SEMINAR: Is Technology Enough? Social-psychological Analysis of Demand Response Behaviors and Home Energy Management System
Improving energy efficiency behaviors requires the consideration of both technology improvement and human factors. While a growing number of recent studies have focused on the development of technology or the promotion of environmental behaviors, little attention has been paid to a comprehensive set of social-psychological factors relating to occupants’ behaviors. This presentation will address the social-psychological analysis of voluntary demand response behaviors across three different income groups and public acceptance of smart home management system. Importantly, this presentation will present the measurement of latent variables (e.g., energy saving attitudes) from social scientists’ perspective. The demand response project is built upon the results conducted among 1482 U.S. residents from the States of California, Texas, Tennessee and Virginia based on the collaborative research with power system engineers and social-psychologists. This study is an early attempt to examine DR potential in light of social concerns, such as income disparity and energy inequality. The second part of the presentation will focus on the comparison of public acceptance of home energy management system in the United States and Japan among 2200 residents. The influence of social-psychological variables and demographics on the acceptance of home energy management system will be presented. Our studies demonstrated a framework in which the effects of multiple social-psychological factors should be carefully examined.
Research Professor, University of Tennessee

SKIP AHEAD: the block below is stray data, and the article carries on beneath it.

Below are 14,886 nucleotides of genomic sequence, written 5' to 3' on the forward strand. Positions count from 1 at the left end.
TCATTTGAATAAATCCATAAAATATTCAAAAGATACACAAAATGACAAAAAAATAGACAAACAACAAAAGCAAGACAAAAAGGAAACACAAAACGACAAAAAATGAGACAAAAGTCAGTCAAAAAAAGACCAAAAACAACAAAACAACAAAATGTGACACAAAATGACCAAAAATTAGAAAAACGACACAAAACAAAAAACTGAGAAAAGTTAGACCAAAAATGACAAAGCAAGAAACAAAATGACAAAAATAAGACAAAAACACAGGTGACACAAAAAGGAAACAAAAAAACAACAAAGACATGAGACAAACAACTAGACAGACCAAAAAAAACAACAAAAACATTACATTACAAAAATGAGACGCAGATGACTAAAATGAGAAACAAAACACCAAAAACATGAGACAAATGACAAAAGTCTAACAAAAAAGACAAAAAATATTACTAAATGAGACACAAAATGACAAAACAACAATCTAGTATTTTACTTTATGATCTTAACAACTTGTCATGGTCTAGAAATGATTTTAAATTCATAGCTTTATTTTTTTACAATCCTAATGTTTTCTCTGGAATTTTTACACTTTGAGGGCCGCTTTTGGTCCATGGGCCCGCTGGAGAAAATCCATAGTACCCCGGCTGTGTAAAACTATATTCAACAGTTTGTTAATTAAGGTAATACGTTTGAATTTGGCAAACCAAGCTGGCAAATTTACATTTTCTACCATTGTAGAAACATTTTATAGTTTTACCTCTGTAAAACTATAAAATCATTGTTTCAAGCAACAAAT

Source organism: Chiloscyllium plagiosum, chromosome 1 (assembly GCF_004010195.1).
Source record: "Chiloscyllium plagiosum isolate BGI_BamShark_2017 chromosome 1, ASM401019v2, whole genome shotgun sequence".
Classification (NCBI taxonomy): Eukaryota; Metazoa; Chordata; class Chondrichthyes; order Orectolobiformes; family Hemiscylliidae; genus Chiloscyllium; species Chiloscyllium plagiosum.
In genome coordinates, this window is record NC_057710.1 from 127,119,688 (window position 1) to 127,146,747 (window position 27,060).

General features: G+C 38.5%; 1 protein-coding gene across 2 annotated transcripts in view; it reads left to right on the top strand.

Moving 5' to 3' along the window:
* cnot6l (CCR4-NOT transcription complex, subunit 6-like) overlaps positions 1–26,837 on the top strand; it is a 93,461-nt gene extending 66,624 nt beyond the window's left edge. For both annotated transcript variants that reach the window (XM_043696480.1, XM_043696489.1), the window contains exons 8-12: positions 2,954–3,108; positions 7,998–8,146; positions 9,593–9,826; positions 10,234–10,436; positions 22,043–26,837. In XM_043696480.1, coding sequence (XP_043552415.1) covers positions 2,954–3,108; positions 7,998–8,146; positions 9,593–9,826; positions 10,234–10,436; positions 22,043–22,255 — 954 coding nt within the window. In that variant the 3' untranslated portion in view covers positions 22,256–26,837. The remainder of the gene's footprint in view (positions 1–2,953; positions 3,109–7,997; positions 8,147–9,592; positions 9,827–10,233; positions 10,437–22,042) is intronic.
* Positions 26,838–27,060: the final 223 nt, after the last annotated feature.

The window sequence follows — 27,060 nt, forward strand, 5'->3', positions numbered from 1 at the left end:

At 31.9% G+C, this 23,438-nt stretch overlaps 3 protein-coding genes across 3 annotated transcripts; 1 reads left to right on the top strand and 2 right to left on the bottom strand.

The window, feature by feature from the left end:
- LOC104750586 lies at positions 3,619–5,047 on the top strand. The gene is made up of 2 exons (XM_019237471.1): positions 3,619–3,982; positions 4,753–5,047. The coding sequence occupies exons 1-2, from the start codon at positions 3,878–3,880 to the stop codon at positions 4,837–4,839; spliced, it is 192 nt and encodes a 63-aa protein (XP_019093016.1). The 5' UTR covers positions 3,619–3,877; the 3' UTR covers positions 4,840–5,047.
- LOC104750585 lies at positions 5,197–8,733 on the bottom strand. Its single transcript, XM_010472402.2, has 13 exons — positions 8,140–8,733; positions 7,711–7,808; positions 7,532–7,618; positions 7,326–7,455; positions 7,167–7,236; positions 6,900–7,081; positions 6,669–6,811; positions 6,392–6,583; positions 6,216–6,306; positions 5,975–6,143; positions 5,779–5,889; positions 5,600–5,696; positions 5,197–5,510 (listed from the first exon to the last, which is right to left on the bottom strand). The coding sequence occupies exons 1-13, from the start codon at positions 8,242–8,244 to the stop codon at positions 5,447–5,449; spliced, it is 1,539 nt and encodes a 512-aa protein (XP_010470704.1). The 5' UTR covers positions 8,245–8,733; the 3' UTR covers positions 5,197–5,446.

Dr. Chien-fei Chen is a research professor and director of education and diversity program at NSF-DOE funded engineering research center, Center for Ultra-wide-area Resilient Electric Energy Transmission Networks (CURENT), Department of Electrical Engineering and Computer Science at the University of Tennessee, Knoxville. She is also an adjunct faculty in the department of sociology. Her research interests include interdisciplinary research of power systems, renewable energy, energy conservation behaviors and environmental sociology.Her recent publications appear in the IEEE, Building and Environment, Energy, Energy Research and Social Science, Journal of Environmental Psychology, ASHRAE, American Sociological Association, Behavior, Energy and Climate Change Conference, and so on. Currently, she leads the projects of public acceptance of power grid technologies and demand response at CURNET. Since 2014, she has involved with the investigation of social psychological factors affecting building occupant behaviors for the International Energy Agency (IEA), Energy in Buildings and Communities (EBC) Annex 66. Additionally, she leads sustainability education program and social psychological analysis of energy behaviors for the NSF-REC-SEES Network: Predictive Modeling Network for Sustainable Human-Building Ecosystems (SHBE). She has received several grant awards from National Science Foundation to conduct interdisciplinary studies regarding public acceptance of communication technology and social-psychological factors and micro-grid resilience and acceptance of grid technologies.